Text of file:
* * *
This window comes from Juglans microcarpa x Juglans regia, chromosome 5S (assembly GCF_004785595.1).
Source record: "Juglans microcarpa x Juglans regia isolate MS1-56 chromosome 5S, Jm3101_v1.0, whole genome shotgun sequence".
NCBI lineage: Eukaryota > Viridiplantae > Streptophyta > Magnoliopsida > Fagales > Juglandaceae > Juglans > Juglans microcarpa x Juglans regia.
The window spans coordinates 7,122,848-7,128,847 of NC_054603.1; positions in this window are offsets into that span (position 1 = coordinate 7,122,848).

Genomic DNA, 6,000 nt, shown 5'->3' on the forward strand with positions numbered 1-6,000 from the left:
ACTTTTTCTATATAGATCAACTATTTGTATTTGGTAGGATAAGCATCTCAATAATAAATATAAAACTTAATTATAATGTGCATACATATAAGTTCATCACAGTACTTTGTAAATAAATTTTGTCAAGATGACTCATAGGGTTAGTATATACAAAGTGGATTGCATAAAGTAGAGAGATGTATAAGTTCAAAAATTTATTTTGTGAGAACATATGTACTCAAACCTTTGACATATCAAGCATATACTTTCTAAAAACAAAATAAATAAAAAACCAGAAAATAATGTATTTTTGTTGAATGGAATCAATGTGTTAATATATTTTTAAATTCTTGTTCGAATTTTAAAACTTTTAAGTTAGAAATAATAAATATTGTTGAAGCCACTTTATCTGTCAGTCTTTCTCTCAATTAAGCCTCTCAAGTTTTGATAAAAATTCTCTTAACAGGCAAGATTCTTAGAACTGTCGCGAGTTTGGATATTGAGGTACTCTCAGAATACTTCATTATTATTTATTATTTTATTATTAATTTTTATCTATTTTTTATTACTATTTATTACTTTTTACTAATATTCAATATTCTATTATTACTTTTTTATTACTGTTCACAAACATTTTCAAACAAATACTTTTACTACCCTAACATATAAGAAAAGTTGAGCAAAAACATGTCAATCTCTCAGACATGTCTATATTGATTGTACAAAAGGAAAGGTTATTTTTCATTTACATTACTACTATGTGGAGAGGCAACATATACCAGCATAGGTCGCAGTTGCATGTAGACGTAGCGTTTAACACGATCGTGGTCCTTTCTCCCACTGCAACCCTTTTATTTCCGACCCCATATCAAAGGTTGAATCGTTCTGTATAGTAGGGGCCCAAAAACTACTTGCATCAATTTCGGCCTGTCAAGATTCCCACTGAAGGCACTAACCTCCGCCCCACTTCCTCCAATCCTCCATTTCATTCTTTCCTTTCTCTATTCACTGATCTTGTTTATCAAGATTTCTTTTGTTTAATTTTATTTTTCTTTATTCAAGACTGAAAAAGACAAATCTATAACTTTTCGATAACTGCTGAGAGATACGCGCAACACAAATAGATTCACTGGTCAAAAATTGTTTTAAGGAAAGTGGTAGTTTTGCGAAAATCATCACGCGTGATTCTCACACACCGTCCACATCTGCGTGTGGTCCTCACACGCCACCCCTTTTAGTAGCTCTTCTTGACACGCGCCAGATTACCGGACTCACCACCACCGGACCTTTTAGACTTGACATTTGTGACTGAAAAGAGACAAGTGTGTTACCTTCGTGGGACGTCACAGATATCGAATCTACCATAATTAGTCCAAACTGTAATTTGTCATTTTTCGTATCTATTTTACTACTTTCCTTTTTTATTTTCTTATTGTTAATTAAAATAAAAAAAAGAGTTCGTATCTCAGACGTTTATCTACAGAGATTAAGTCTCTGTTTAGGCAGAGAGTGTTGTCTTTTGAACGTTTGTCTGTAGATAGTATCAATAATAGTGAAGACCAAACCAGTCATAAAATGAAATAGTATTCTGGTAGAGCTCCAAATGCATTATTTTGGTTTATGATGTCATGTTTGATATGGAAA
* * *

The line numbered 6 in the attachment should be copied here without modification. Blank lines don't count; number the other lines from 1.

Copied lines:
ACTTTTTCTATATAGATCAACTATTTGTATTTGGTAGGATAAGCATCTCAATAATAAATATAAAACTTAATTATAATGTGCATACATATAAGTTCATCACAGTACTTTGTAAATAAATTTTGTCAAGATGACTCATAGGGTTAGTATATACAAAGTGGATTGCATAAAGTAGAGAGATGTATAAGTTCAAAAATTTATTTTGTGAGAACATATGTACTCAAACCTTTGACATATCAAGCATATACTTTCTAAAAACAAAATAAATAAAAAACCAGAAAATAATGTATTTTTGTTGAATGGAATCAATGTGTTAATATATTTTTAAATTCTTGTTCGAATTTTAAAACTTTTAAGTTAGAAATAATAAATATTGTTGAAGCCACTTTATCTGTCAGTCTTTCTCTCAATTAAGCCTCTCAAGTTTTGATAAAAATTCTCTTAACAGGCAAGATTCTTAGAACTGTCGCGAGTTTGGATATTGAGGTACTCTCAGAATACTTCATTATTATTTATTATTTTATTATTAATTTTTATCTATTTTTTATTACTATTTATTACTTTTTACTAATATTCAATATTCTATTATTACTTTTTTATTACTGTTCACAAACATTTTCAAACAAATACTTTTACTACCCTAACATATAAGAAAAGTTGAGCAAAAACATGTCAATCTCTCAGACATGTCTATATTGATTGTACAAAAGGAAAGGTTATTTTTCATTTACATTACTACTATGTGGAGAGGCAACATATACCAGCATAGGTCGCAGTTGCATGTAGACGTAGCGTTTAACACGATCGTGGTCCTTTCTCCCACTGCAACCCTTTTATTTCCGACCCCATATCAAAGGTTGAATCGTTCTGTATAGTAGGGGCCCAAAAACTACTTGCATCAATTTCGGCCTGTCAAGATTCCCACTGAAGGCACTAACCTCCGCCCCACTTCCTCCAATCCTCCATTTCATTCTTTCCTTTCTCTATTCACTGATCTTGTTTATCAAGATTTCTTTTGTTTAATTTTATTTTTCTTTATTCAAGACTGAAAAAGACAAATCTATAACTTTTCGATAACTGCTGAGAGATACGCGCAACACAAATAGATTCACTGGTCAAAAATTGTTTTAAGGAAAGTGGTAGTTTTGCGAAAATCATCACGCGTGATTCTCACACACCGTCCACATCTGCGTGTGGTCCTCACACGCCACCCCTTTTAGTAGCTCTTCTTGACACGCGCCAGATTACCGGACTCACCACCACCGGACCTTTTAGACTTGACATTTGTGACTGAAAAGAGACAAGTGTGTTACCTTCGTGGGACGTCACAGATATCGAATCTACCATAATTAGTCCAAACTGTAATTTGTCATTTTTCGTATCTATTTTACTACTTTCCTTTTTTATTTTCTTATTGTTAATTAAAATAAAAAAAAGAGTTCGTATCTCAGACGTTTATCTACAGAGATTAAGTCTCTGTTTAGGCAGAGAGTGTTGTCTTTTGAACGTTTGTCTGTAGATAGTATCAATAATAGTGAAGACCAAACCAGTCATAAAATGAAATAGTATTCTGGTAGAGCTCCAAATGCATTATTTTGGTTTATGATGTCATGTTTGATATGGAAA